Casey McCullar

There are many areas that the ball was dropped

Susan RN 47 years

1mg of Vec…1/10 the normal dosing….

Rose Frusciante

That may be true for anesthesia for dosing,but I don’t think studies have been done establishing Vec as a pre meddrug for a PET scan and leaving pt unattended. Studies would be for anesthesia and paralytic needs.

Rose Frusciante

Joe,the article read 1mg of Vec.And the pt was left unattended after premed for PET scan.

Casey McCullar

We will never know because of the big cover up. The big checkbook help hide the details


Here in 2022, many health care professionals hold Vanderbilt accountable no matter what they try to push off on one nurse. Good luck getting decent employees now.

Susan RN 47 years



The manner in which this tragic event was handled is a telescope view into the past, in a direction we have made agonizingly slow progress away from. Back in the day, if an error was discovered, the ensuing investigation would seek to identify the culprit individual, and apply punishment accordingly. More recent research has revealed that medical errors seldom occur in a vacuum. Systems supposedly designed to prevent errors conspire to permit them, because anything designed by the imperfect hand of man is, by definition, imperfect. Errors occur not through happenstance, but as a pure inevitability. And in this case,… Read more »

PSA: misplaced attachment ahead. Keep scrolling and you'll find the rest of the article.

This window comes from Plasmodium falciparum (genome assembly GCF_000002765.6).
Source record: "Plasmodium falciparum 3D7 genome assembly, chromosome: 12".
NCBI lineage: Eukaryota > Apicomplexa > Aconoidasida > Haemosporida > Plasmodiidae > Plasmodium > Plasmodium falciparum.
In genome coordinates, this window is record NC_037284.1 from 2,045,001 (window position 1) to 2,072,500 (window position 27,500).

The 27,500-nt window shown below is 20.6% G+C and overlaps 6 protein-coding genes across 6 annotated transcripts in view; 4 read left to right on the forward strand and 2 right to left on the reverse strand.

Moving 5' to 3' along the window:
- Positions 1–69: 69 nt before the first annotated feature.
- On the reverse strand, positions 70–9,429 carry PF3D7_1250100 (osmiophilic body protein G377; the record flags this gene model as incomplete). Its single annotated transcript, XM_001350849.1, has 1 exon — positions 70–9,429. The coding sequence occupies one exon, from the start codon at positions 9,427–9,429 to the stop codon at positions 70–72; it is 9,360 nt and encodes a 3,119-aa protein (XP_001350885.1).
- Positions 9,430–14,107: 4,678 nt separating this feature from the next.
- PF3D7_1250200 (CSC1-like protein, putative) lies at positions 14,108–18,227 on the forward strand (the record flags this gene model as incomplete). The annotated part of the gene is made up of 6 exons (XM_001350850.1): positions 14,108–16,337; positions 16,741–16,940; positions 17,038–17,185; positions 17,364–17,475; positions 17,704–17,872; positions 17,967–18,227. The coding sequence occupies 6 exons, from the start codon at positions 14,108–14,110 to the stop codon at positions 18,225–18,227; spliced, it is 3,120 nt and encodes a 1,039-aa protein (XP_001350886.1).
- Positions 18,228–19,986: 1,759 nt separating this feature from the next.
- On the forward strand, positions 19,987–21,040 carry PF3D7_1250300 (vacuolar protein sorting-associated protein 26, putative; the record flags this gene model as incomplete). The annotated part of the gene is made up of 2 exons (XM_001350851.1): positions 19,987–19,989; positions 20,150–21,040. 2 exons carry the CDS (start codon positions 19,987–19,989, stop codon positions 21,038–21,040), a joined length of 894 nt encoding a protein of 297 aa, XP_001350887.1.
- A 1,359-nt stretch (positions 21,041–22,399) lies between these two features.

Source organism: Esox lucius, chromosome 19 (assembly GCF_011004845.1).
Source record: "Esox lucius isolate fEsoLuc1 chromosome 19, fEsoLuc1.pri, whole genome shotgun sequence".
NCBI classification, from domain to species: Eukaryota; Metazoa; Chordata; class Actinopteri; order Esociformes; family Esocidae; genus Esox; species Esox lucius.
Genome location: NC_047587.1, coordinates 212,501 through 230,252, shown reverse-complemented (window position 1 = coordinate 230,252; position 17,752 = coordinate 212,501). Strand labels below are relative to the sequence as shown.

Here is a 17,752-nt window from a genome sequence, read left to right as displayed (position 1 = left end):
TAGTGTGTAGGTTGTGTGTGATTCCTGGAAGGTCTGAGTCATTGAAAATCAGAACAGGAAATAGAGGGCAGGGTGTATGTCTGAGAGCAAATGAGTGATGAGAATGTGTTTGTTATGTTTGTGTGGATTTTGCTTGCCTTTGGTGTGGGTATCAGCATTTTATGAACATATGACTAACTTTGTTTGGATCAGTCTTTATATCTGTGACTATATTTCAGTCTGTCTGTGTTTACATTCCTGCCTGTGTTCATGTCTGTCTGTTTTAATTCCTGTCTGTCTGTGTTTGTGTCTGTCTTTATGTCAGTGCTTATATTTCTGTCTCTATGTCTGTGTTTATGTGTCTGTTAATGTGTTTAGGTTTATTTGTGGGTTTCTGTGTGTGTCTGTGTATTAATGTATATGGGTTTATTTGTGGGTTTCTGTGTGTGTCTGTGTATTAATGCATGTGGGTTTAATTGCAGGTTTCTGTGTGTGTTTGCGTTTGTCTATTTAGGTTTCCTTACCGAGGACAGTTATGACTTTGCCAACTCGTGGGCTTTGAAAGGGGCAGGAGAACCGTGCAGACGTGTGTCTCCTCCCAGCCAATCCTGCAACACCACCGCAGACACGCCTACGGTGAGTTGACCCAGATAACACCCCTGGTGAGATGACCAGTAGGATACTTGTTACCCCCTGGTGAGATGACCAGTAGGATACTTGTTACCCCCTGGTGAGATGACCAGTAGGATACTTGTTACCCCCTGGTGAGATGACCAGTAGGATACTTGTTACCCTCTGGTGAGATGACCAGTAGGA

Susan RN 47 years

Peer review boards within system were developed and retraining was initiated, not only for the RN who made the mistake, but for all RNs….

Patricia Dpringstead R.N

We Nurses I can honestly say, have been thrown under the bus way too many times for Corprate liability. We stand United for this Nurse, and all Nurses who have worked in the Corporate Jungle.


Yes, everyone should answer to this! While Nurse Vaughn is the final step in the death of ms. Murphy, the nurse is the bottom of a long chain of healthcare providers that are responsible for Ms. Murthy’s care. Culture is what the nurse is part of that delivers care. Was it the culture of the nurses to routinely override medications in the pixis? Was it the culture to pull a nurse to all areas of the hospital in one shift? There so many questions! This looks very shady!

Susan RN 47 years